Most of these stories found only the briefest of warrants in the biblical text. The death of Job's children as part of a wager between the divine and his accuser, for example, commands only two verses in the eponymous book (Job 1:18-19), and is recounted to Job only as part of an onslaught of trials that include the loss of crops, herds, and slaves' lives. In the Hebrew Scriptures, Job responds alike to all misfortunes; and yet, ancient Christian exegetes agreed, it was the death of his sons and daughters that truly caused him suffering. One anonymous Greek author, in fact, depicted Job searching through the ruins of the house that crushed his children. In this homily, Job painstakingly retrieves their remains from the detritus, joins together body-parts that had been scattered, and so prepars each child for burial. In the same vein, another author envisioned Eve's horror at discovering her son Abel's corpse. The bible's first bereaved mother, this text suggests, Eve initially did not recognize the familiar signs of death, tearfully calling out to Abel as to one asleep and appealing to him to speak to her.

At times, writers even imagined the grief and anxiety of parents otherwise marginalized in Scripture. Genesis 22, the story of Abraham's sacrifice of his son Isaac at God’s behest, for example, makes no mention of Isaac's mother, Sarah. And yet, ancient Christian homilists wondered at a father's ability to abscond with a child without consulting his mother, and envisioned Sarah as fearful and suspicious of her husband's motives. One anonymous Syriac homily, for example, has her appeal to Abraham to join her in pleading with God for Isaac's life, and even to die in her son’s stead. In the face of Abraham's refusal, Sarah's fear turns to anguished lament: 

I wish I were an eagle or had the speed of a turtle-dove,

so that I might go and behold that place, where my only child, my beloved, was sacrificed!

That I might see the place of his ashes, and look on the place of his binding,

and bring back a little of his blood to be comforted by its smell.

[That] I had some of his hair to place somewhere inside my clothes,

and when grief overcame me, I had some of his clothes,

so that I might imagine him, as I put them in front of my eyes;

and when suffering sorrow overcame me I gained relief through gazing upon them.(2) 

In late antiquity, these narratives served to draw the lives of biblical characters into Christians’ experiential realm. Listeners could sympathize with the despair of a mother learning of her child's death, or the devastation of a father having to bury in short succession not just one but several children. The writers who crafted these accounts sought to create a fellowship of grief between their communities and the biblical heroes they encountered in these stories. More than that, the latter could serve as models of emotion for Christians. In observing these characters’ laments, rituals, bargaining with God, or even railing against divine injustice, late ancient audiences learned to encounter – and to survive – the quotidian tragedy of bereavement.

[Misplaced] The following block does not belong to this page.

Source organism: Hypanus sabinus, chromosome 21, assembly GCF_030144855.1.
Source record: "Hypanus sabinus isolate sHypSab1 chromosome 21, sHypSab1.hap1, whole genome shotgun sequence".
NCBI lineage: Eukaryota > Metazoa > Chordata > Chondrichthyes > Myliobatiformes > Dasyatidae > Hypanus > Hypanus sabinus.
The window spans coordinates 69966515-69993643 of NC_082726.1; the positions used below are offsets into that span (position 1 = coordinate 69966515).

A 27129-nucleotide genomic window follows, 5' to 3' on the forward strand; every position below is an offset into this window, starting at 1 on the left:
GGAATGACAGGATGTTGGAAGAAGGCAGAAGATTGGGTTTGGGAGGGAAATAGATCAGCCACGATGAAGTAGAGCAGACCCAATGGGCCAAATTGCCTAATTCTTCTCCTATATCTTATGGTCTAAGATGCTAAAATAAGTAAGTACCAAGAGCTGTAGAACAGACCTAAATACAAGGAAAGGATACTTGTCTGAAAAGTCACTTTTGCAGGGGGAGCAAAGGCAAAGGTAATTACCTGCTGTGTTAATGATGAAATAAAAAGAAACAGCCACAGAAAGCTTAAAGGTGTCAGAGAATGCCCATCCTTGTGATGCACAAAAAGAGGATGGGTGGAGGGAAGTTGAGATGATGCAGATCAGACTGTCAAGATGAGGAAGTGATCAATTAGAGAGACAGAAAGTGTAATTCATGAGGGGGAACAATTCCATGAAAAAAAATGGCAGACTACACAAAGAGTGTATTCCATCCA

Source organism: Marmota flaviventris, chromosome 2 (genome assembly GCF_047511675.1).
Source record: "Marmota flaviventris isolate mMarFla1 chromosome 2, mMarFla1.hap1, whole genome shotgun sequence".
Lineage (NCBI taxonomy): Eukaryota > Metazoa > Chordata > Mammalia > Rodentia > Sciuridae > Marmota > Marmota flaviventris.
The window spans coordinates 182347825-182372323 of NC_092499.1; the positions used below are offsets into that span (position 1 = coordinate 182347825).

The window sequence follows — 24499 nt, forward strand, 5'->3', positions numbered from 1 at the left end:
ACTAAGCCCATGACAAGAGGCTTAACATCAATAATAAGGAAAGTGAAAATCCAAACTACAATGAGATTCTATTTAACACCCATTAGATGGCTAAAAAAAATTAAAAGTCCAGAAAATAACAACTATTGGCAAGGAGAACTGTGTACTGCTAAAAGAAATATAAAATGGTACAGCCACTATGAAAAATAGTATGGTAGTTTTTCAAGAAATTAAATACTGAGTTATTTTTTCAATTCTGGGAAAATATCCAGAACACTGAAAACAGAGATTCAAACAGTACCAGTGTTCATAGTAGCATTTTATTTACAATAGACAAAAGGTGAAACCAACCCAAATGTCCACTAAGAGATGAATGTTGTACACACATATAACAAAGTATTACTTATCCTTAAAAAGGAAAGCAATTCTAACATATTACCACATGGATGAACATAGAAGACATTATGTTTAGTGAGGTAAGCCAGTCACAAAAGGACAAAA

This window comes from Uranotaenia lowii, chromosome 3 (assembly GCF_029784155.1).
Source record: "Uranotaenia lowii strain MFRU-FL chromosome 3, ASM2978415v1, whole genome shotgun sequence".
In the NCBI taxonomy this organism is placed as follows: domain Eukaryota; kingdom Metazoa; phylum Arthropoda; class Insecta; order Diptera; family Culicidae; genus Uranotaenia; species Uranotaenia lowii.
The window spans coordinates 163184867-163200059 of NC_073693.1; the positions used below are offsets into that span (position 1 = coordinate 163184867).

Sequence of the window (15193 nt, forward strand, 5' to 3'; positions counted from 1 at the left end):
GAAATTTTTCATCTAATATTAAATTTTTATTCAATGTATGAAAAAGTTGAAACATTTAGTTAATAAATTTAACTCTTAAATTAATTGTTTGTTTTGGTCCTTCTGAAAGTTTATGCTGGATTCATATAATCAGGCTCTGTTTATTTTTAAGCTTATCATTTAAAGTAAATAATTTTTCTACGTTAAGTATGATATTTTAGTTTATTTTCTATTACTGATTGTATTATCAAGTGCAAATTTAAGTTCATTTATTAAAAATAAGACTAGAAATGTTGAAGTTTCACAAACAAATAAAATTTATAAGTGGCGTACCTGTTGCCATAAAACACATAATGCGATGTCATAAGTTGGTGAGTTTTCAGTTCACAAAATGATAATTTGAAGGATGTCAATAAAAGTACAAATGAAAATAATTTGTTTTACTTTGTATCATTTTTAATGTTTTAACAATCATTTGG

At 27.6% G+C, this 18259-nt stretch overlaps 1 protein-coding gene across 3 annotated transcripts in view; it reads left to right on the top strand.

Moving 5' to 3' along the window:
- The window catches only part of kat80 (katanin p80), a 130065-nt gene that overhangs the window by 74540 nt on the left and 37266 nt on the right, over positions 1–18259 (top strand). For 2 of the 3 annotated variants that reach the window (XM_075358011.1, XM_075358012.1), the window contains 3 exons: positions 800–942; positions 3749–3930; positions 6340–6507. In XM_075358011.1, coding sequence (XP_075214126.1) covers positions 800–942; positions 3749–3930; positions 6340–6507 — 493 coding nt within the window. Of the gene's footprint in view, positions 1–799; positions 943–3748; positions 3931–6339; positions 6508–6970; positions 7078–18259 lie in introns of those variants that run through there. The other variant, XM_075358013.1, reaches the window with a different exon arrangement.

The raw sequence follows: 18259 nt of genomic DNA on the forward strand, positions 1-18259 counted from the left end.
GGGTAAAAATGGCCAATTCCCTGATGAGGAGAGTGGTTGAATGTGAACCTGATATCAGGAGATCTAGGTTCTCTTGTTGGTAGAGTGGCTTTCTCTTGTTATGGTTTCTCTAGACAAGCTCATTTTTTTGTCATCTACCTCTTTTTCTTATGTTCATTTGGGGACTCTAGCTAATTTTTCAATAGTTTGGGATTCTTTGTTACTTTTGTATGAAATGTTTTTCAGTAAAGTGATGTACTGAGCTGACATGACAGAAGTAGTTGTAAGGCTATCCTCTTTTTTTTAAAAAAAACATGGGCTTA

In the twenty-first century, these figure and their stories may no longer speak to bereaved individuals with similar clarity; at the very least, they do not speak in the same ways in a religiously pluralistic society where childhood mortality has become rare as they did to Mediterranean and middle Eastern audiences in the first millennium. And yet the fact that they speak at all is perhaps sufficient: their voices stand against the silences surrounding death and bereavement, and against the despair that lies in wait in those silences. If their message or their messengers in the intervening centuries have ceased to speak to families and communities, they nevertheless issue a challenge: to find new voices by which to speak grief and rage, fear and disempowerment – even, at long last, hope.


(1) Sherry L. Murphy, Jiaquan Xu, Kenneth D. Kochanek, Sally C. Curtin, and Elizabeth Arias, “Deaths: Final Data for 2015,” National Vital Statistics Reports 66.6 (November 27, 2017): 2. 

(2) B.L. Add. 17206, lines 113-22, in Sebastian Brock, “Two Syriac Verse Homilies on the Binding of Isaac,” Le Muséon 99.1-2 (1986): 61-129, at 121-2, translation in Sebastian Brock, Sebastian Brock, Treasure-house of Mysteries: Explorations of the Sacred Text through Poetry in the Syriac Tradition (Yonkers, NY: St. Vladimir’s Press, 2012), 82-3.